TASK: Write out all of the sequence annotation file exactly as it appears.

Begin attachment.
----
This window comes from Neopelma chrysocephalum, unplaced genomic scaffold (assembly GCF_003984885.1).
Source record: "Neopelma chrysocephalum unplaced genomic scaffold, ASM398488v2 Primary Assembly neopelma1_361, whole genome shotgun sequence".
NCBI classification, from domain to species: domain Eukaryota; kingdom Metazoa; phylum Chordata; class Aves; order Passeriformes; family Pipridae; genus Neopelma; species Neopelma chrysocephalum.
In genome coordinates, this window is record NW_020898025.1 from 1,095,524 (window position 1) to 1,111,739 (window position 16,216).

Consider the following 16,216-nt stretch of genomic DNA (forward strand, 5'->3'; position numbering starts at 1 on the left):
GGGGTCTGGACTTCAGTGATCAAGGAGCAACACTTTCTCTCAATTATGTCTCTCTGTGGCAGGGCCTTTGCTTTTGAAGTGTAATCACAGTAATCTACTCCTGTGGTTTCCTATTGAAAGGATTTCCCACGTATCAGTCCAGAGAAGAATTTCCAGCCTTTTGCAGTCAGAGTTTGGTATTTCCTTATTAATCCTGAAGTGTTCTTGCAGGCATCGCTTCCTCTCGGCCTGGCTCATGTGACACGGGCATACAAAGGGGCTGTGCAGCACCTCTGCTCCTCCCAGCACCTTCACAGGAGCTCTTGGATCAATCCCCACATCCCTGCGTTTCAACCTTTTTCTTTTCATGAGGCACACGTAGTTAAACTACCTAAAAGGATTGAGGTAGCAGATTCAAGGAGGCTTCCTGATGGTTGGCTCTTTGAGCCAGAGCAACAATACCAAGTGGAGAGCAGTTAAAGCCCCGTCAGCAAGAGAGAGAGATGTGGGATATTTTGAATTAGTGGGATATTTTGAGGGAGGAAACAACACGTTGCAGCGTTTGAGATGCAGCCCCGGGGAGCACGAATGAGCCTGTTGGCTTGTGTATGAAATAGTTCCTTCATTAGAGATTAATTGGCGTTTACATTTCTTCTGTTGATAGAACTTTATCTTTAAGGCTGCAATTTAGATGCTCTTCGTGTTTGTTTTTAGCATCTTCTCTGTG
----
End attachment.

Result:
This window comes from Neopelma chrysocephalum, unplaced genomic scaffold (assembly GCF_003984885.1).
Source record: "Neopelma chrysocephalum unplaced genomic scaffold, ASM398488v2 Primary Assembly neopelma1_361, whole genome shotgun sequence".
NCBI classification, from domain to species: domain Eukaryota; kingdom Metazoa; phylum Chordata; class Aves; order Passeriformes; family Pipridae; genus Neopelma; species Neopelma chrysocephalum.
In genome coordinates, this window is record NW_020898025.1 from 1,095,524 (window position 1) to 1,111,739 (window position 16,216).

Consider the following 16,216-nt stretch of genomic DNA (forward strand, 5'->3'; position numbering starts at 1 on the left):
GGGGTCTGGACTTCAGTGATCAAGGAGCAACACTTTCTCTCAATTATGTCTCTCTGTGGCAGGGCCTTTGCTTTTGAAGTGTAATCACAGTAATCTACTCCTGTGGTTTCCTATTGAAAGGATTTCCCACGTATCAGTCCAGAGAAGAATTTCCAGCCTTTTGCAGTCAGAGTTTGGTATTTCCTTATTAATCCTGAAGTGTTCTTGCAGGCATCGCTTCCTCTCGGCCTGGCTCATGTGACACGGGCATACAAAGGGGCTGTGCAGCACCTCTGCTCCTCCCAGCACCTTCACAGGAGCTCTTGGATCAATCCCCACATCCCTGCGTTTCAACCTTTTTCTTTTCATGAGGCACACGTAGTTAAACTACCTAAAAGGATTGAGGTAGCAGATTCAAGGAGGCTTCCTGATGGTTGGCTCTTTGAGCCAGAGCAACAATACCAAGTGGAGAGCAGTTAAAGCCCCGTCAGCAAGAGAGAGAGATGTGGGATATTTTGAATTAGTGGGATATTTTGAGGGAGGAAACAACACGTTGCAGCGTTTGAGATGCAGCCCCGGGGAGCACGAATGAGCCTGTTGGCTTGTGTATGAAATAGTTCCTTCATTAGAGATTAATTGGCGTTTACATTTCTTCTGTTGATAGAACTTTATCTTTAAGGCTGCAATTTAGATGCTCTTCGTGTTTGTTTTTAGCATCTTCTCTGTG